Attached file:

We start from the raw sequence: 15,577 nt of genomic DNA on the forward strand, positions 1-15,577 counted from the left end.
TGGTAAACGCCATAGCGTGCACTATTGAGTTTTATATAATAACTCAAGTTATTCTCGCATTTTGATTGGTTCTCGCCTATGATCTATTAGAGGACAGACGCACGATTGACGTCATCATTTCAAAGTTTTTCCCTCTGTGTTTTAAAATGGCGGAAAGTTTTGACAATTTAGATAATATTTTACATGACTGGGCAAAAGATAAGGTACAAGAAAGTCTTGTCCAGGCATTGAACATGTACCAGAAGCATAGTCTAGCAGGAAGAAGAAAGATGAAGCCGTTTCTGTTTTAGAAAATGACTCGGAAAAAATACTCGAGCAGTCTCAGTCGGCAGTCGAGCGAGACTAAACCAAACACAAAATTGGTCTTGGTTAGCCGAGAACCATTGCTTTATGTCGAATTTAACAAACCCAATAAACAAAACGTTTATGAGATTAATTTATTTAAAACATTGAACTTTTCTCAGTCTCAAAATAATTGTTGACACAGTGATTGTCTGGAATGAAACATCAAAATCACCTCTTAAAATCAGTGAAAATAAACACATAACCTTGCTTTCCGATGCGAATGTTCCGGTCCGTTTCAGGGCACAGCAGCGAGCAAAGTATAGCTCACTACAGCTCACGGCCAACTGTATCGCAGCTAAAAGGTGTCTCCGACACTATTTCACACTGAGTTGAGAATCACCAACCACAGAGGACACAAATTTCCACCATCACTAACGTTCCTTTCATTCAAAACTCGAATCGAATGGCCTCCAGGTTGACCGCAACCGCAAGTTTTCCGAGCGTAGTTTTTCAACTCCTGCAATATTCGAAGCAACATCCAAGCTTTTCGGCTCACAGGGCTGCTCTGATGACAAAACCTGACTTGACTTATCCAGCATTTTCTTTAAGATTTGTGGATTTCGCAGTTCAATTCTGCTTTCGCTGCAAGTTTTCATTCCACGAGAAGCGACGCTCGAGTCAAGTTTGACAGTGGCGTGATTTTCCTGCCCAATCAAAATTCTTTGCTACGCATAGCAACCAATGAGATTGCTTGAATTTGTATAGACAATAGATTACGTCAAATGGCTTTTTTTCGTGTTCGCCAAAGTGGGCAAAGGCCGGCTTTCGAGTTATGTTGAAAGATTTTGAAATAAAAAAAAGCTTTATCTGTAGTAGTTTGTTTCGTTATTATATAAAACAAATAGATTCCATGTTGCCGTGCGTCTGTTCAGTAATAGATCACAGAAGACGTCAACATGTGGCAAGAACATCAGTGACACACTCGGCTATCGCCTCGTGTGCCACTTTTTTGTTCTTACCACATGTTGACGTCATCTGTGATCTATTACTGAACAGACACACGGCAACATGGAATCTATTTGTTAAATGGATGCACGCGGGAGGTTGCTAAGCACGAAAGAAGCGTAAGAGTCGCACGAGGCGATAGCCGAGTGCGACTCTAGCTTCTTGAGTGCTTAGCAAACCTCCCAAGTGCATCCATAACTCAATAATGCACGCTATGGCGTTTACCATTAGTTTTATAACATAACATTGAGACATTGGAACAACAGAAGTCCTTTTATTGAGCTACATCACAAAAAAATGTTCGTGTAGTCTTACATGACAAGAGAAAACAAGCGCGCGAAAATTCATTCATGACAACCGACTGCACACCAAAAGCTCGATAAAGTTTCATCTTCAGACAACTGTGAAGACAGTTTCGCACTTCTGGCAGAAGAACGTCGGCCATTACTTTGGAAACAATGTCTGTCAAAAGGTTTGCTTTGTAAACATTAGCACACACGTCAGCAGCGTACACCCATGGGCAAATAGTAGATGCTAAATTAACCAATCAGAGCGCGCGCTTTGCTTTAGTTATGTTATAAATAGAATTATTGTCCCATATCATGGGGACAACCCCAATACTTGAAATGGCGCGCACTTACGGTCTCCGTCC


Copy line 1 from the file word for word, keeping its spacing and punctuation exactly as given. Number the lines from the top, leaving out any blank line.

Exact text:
We start from the raw sequence: 15,577 nt of genomic DNA on the forward strand, positions 1-15,577 counted from the left end.